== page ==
Blonde Venus in a Sydney New Wave nightclub is just one of the limber witticisms, the heroine (Jo Kennedy) doffs her crimson kangaroo costume and reveals a flaming shock of hair and two-tone tights. The family business at the pub is a teeming matriarchy presided over by aging queen-bee Mum (Margo Lee), the spindly, 14-year-old cousin/manager/songwriter (Ross O’Donovan) reads Sexual Symbolism while washing the blue dye off his hair. ("Guitars are like phallic symbols and guitarists masturbate for a living," Kennedy snaps at her beau. "So God knows why you need me.") The bouncy punkette is practically the tomboy of Gillian Armstrong’s feature debut updated to the dawn of MTV, only here her brilliant career doesn’t take off until she gets media attention in a tightrope stunt. "Will she drop," a reporter wonders as she dangles between two buildings. "Not until I finish this interview, I’m not!" A pop-music guru (John O’May) casts her in The Wow! Show, a mad dash to save the pub and a plan to infiltrate the Opera House follow. Even before the queer-eyed "Tough" number, with its Busby Berkeley-cum-Village People kaleidoscopes in a pool of inflatable sharks, Armstrong displays her movie-musical savvy: "Temper Temper," "Body and Soul" and "I Want to Live in a House" are micro-Demy arias, the lyrics have their own flaky effervescence ("It’s the monkey in me, makes me wanna do it / The monkey in me, makes me wanna chew it"). The directorial metaphor, worn lightly, is of the female artist being asked to melodically round off her edges to suvive in the industry. Chantal Akerman would deconstruct the theme the next year in Les Années 80, Armstrong prefers to hail her beguiled heroine, last seen descending onto the show-biz spotlight on a sparkly, shooting-star cutout. With Max Cullen, Pat Evison, Dennis Miller, Norman Erskine, and The Swingers.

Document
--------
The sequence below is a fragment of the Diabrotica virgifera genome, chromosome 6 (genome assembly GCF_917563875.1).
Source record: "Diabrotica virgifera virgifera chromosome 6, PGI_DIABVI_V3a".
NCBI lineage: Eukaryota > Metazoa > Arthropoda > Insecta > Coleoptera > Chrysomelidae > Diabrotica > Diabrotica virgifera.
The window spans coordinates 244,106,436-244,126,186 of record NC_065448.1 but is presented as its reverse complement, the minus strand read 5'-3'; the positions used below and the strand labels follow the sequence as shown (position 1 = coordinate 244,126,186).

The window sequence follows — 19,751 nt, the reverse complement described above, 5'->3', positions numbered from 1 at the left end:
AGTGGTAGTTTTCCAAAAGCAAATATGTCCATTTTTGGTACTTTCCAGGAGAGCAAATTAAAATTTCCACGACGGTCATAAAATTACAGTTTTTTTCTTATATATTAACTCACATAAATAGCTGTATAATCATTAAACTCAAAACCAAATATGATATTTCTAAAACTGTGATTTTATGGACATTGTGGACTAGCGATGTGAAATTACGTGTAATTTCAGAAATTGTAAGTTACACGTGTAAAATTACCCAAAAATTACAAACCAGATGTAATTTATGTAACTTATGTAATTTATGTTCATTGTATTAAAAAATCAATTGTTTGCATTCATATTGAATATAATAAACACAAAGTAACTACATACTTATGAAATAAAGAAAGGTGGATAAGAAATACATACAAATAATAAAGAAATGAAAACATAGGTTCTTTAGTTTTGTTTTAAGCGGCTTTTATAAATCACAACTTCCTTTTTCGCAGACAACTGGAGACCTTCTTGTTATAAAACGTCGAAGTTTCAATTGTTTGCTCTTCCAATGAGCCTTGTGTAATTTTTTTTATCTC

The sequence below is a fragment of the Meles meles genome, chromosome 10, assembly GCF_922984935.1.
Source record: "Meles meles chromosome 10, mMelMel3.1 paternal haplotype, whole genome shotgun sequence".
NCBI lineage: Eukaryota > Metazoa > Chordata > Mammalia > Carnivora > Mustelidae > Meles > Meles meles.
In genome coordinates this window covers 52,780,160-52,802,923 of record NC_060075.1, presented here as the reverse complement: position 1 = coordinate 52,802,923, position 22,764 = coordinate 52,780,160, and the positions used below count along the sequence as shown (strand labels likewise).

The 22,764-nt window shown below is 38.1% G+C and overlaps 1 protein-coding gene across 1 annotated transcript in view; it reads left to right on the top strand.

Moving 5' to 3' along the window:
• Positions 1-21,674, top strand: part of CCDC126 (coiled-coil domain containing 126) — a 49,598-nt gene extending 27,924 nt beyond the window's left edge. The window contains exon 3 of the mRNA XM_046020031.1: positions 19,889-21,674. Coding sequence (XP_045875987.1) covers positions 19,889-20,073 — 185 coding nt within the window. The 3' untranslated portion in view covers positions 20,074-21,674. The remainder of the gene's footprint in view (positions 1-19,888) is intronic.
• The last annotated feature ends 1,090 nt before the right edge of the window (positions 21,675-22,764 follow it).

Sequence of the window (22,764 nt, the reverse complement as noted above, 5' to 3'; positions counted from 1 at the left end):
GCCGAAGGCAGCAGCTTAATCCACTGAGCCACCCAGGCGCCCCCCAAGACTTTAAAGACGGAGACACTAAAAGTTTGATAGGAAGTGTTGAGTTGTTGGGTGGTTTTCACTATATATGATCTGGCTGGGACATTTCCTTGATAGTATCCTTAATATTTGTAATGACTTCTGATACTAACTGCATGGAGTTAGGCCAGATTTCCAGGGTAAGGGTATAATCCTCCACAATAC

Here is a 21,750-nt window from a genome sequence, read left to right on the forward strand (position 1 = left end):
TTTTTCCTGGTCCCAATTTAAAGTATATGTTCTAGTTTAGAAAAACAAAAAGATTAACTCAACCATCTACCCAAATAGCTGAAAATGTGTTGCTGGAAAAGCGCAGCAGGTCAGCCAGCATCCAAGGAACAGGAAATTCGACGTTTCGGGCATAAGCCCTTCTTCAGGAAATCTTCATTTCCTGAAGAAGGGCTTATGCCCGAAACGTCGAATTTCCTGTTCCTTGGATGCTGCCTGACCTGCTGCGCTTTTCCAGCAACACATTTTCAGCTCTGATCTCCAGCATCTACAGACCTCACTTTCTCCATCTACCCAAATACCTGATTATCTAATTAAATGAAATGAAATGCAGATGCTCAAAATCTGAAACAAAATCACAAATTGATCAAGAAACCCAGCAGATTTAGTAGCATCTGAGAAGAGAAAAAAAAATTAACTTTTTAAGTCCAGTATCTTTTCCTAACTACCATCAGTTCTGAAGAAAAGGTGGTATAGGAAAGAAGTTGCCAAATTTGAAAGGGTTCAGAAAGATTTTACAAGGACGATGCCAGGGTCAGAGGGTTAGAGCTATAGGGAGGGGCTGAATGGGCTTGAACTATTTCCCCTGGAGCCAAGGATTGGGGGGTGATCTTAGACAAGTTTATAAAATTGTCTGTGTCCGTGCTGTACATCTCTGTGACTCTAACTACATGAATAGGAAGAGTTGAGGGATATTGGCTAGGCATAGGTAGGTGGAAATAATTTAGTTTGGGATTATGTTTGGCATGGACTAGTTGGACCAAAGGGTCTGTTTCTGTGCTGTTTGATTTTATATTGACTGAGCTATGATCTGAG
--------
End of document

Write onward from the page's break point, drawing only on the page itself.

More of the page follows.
--- Fernando F. Croce